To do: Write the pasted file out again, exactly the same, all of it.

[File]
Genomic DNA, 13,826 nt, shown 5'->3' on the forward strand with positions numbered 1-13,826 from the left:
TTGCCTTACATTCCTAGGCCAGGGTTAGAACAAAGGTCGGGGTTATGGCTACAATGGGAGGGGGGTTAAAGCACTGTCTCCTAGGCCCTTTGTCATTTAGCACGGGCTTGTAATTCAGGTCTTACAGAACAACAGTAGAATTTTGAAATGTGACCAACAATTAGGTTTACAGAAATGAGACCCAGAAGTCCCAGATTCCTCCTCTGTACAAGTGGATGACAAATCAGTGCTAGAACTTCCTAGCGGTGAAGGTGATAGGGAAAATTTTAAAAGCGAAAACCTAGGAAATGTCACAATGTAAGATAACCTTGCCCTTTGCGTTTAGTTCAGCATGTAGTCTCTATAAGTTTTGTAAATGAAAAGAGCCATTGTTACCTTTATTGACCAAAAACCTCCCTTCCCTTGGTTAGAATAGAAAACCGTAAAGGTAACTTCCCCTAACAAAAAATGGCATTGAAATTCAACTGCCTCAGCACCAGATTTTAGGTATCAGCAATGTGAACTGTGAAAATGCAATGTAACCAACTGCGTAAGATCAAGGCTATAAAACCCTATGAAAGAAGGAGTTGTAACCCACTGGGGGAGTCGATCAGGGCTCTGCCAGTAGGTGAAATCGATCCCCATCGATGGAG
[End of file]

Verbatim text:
Genomic DNA, 13,826 nt, shown 5'->3' on the forward strand with positions numbered 1-13,826 from the left:
TTGCCTTACATTCCTAGGCCAGGGTTAGAACAAAGGTCGGGGTTATGGCTACAATGGGAGGGGGGTTAAAGCACTGTCTCCTAGGCCCTTTGTCATTTAGCACGGGCTTGTAATTCAGGTCTTACAGAACAACAGTAGAATTTTGAAATGTGACCAACAATTAGGTTTACAGAAATGAGACCCAGAAGTCCCAGATTCCTCCTCTGTACAAGTGGATGACAAATCAGTGCTAGAACTTCCTAGCGGTGAAGGTGATAGGGAAAATTTTAAAAGCGAAAACCTAGGAAATGTCACAATGTAAGATAACCTTGCCCTTTGCGTTTAGTTCAGCATGTAGTCTCTATAAGTTTTGTAAATGAAAAGAGCCATTGTTACCTTTATTGACCAAAAACCTCCCTTCCCTTGGTTAGAATAGAAAACCGTAAAGGTAACTTCCCCTAACAAAAAATGGCATTGAAATTCAACTGCCTCAGCACCAGATTTTAGGTATCAGCAATGTGAACTGTGAAAATGCAATGTAACCAACTGCGTAAGATCAAGGCTATAAAACCCTATGAAAGAAGGAGTTGTAACCCACTGGGGGAGTCGATCAGGGCTCTGCCAGTAGGTGAAATCGATCCCCATCGATGGAG